Turner was following a vogue for nocturnes which had been established by British painters in the late eighteenth century, and like Vernet used the colour contrast between the moon and the relatively feeble lantern in the boat shown in the centre foreground.
Close examination of the painting reveals that, even at this early stage in his career, Turner was not painting motifs as they were in nature: from the position of The Needles, this view would look to the south-west from Totland Bay.
Yet he shows the distant promontories of the south-west coast of the Island, as if the view was made round the other side of The Needles in Freshwater Bay looking south-east instead. Another group of chalk sea-stacks was located there, with some common appearances to those at The Needles, and it is probable that Turner merged them and added the background from the south-west coast.
As Turner rose to fame, coastal nocturnes became a feature of the work of another great Romantic landscape artist, Caspar David Friedrich.
Friedrich’s earlier coastal nocturnes include meticulously detailed views such as this of Greifswald in Moonlight (1817). Greifswald was the city of his birth, and is in north-east Germany, on the Baltic coast. At the time, this was part of Swedish Pomerania, a former Swedish dominion, which was ceded to Denmark in 1814, then to Prussia in 1815, just a couple of years before Friedrich painted this view.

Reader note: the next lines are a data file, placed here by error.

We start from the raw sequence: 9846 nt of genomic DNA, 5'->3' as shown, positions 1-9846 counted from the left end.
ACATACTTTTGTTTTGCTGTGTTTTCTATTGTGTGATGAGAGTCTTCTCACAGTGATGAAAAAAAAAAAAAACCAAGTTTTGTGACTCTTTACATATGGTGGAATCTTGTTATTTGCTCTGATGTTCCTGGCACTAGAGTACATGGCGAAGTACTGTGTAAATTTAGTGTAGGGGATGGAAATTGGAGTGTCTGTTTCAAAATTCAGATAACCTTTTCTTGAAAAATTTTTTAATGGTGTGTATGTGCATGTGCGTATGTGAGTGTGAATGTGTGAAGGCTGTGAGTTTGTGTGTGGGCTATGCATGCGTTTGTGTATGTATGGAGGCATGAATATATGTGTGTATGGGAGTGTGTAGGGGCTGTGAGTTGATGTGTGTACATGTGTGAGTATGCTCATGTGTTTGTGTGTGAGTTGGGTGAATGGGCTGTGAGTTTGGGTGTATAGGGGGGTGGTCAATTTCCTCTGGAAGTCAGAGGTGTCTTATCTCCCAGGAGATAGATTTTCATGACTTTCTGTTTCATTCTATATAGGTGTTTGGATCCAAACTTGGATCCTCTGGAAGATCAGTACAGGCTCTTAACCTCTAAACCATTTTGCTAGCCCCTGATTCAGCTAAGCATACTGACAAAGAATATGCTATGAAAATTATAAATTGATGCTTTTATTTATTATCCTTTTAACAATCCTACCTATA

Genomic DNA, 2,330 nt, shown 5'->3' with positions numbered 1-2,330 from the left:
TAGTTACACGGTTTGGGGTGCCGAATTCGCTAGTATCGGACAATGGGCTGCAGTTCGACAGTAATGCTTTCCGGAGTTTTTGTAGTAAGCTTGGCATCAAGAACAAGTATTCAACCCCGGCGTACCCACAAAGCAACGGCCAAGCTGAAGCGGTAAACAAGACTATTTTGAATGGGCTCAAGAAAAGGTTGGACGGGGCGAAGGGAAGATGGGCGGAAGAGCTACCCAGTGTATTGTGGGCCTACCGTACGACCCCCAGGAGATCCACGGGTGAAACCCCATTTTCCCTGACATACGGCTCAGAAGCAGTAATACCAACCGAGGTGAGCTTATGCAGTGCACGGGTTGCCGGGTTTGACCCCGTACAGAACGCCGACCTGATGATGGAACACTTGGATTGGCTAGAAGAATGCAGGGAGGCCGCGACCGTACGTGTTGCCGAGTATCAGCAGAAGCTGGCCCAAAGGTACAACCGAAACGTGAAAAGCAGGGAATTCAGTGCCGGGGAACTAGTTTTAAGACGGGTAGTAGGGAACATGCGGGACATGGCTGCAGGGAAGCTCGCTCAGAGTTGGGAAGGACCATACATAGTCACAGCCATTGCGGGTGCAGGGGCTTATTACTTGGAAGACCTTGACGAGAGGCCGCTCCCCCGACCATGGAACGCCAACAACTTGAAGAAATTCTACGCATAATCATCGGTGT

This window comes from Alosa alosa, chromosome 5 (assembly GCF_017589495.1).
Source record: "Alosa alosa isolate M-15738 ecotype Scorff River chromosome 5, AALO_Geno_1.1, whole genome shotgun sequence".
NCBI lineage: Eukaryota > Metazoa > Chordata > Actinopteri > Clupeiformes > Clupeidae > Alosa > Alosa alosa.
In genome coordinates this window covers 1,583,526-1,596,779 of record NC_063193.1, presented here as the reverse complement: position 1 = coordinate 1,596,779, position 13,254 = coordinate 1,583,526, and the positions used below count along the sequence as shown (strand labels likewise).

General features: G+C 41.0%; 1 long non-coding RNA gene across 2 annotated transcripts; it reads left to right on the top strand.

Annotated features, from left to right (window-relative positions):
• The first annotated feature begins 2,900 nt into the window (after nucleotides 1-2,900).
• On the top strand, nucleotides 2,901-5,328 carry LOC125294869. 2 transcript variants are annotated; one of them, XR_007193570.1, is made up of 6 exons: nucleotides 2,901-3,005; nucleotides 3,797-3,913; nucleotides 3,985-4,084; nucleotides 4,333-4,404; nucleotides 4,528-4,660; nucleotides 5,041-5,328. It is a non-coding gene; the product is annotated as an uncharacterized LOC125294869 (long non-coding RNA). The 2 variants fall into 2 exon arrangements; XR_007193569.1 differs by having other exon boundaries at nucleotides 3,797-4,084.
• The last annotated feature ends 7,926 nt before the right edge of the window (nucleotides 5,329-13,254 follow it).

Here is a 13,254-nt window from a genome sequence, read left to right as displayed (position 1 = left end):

During the 1820s, Friedrich added enigmatic figures to these coastal nocturnes, as seen in his Moonrise over the Sea from about 1821.
Another variation is shown in his Moonrise by the Sea (1822), showing the view from a boulder-strewn beach, looking out to sea as the moon rises from behind a bank of cloud. The sea is calm, and glistens in the moonlight. Two fully-rigged sailing ships head straight towards the beach, the nearer furling its sails so as to lose way, the further still under full sail. On the top of the largest boulder, in the middle of the painting, are three people: two women sit close together, a man slightly to their right, all three gazing intently at the ships.
Other views, such as The North Sea in Moonlight from 1823-24, appear more conventional landscape compositions.
These culminated in his most famous and enigmatic painting, The Stages of Life, in 1835, which is set at dusk rather than in moonlight.